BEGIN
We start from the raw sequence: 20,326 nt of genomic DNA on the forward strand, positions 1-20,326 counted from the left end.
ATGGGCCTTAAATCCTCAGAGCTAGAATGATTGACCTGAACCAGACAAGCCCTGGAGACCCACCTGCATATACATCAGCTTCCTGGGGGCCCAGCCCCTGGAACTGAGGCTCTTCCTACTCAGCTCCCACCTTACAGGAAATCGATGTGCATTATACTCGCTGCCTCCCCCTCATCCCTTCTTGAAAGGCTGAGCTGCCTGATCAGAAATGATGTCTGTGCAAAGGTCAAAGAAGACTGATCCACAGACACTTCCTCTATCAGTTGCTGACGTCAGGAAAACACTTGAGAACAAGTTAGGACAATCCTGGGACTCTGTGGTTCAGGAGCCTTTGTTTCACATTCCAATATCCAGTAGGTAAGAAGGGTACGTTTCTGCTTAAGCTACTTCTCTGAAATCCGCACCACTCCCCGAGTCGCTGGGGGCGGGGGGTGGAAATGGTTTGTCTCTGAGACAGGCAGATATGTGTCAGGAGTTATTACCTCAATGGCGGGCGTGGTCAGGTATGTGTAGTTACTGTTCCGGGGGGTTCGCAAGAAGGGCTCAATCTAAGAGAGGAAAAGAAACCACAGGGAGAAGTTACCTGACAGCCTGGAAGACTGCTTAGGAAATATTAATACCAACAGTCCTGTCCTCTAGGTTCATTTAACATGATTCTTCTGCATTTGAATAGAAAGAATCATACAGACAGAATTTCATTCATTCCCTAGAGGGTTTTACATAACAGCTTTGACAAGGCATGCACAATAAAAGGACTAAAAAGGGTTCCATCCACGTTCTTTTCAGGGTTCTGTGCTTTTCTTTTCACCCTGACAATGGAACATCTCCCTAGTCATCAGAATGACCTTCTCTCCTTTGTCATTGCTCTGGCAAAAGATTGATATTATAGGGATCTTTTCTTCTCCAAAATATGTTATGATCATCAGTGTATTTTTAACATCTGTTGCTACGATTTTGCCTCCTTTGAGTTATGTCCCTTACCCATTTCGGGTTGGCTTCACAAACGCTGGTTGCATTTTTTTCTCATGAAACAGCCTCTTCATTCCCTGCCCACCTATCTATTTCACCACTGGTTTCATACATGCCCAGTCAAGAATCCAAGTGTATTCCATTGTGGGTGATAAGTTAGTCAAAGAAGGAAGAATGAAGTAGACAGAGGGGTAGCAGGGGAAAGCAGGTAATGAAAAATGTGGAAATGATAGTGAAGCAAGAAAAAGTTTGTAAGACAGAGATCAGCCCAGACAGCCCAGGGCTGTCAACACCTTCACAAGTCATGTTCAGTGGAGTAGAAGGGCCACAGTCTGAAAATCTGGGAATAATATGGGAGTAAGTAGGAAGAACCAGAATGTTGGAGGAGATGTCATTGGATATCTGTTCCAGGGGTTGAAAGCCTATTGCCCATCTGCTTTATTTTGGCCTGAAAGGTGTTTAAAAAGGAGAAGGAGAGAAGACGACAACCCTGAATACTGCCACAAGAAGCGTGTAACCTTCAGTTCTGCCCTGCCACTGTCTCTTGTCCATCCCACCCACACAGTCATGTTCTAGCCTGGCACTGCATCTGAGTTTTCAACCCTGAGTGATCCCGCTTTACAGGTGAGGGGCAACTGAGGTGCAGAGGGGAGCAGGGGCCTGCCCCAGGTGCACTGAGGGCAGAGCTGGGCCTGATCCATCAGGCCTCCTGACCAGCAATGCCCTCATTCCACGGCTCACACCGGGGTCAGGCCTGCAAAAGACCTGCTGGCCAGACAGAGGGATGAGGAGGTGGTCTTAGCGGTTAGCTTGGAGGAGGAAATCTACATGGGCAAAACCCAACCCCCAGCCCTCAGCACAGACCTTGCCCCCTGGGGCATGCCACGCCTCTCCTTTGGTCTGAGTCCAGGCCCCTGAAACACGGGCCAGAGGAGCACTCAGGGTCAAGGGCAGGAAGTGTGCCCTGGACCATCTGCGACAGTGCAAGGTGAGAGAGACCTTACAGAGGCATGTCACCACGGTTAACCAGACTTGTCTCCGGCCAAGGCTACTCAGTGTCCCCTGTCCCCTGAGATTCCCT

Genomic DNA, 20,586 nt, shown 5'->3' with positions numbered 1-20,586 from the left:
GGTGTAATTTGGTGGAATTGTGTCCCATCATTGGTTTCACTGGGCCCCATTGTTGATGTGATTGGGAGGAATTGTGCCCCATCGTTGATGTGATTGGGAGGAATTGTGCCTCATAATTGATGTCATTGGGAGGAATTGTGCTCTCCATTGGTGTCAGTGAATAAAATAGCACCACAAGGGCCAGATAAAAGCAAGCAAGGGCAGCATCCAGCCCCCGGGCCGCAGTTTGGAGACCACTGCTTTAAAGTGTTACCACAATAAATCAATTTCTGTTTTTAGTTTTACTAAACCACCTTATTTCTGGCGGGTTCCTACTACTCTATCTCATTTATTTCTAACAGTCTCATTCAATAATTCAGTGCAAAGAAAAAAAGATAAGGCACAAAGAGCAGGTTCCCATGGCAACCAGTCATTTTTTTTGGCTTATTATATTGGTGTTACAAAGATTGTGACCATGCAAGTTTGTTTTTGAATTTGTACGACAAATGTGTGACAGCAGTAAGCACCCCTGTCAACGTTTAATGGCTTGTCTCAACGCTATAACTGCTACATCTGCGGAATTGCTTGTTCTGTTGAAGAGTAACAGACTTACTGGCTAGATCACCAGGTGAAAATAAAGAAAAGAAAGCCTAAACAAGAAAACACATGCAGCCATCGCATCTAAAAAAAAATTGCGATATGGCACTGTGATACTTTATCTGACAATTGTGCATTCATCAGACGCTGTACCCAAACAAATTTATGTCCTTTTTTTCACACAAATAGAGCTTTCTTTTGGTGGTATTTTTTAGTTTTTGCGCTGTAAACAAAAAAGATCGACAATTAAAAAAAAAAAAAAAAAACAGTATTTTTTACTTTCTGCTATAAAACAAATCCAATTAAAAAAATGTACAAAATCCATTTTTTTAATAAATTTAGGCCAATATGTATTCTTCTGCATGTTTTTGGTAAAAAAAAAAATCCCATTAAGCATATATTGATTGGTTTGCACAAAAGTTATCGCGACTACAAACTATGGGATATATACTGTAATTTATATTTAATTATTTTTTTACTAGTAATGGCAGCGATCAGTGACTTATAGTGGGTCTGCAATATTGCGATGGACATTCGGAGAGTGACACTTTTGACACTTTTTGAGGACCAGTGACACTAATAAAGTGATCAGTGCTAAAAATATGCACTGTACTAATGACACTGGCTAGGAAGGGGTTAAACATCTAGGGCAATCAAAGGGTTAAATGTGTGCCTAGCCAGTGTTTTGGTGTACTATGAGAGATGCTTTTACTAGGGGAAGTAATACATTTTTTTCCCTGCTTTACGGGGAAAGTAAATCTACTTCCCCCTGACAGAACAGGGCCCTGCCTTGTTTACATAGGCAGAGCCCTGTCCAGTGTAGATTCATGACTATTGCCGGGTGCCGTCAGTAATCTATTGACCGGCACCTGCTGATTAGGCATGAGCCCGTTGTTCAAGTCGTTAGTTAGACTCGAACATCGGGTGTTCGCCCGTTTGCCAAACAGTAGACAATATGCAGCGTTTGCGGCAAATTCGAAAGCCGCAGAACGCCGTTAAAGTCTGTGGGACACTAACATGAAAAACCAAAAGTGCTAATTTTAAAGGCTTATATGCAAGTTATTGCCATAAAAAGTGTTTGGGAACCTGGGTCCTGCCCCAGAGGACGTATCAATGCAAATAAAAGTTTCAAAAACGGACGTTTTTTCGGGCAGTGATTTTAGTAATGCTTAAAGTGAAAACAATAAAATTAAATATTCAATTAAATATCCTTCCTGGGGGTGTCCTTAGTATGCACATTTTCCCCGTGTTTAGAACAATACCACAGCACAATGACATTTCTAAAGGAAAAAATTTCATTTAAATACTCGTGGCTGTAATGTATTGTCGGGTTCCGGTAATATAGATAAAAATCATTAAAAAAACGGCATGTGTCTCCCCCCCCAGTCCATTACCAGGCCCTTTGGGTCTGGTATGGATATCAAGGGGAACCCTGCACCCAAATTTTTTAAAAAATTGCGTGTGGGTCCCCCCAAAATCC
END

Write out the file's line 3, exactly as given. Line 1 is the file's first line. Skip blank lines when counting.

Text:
Genomic DNA, 20,586 nt, shown 5'->3' with positions numbered 1-20,586 from the left: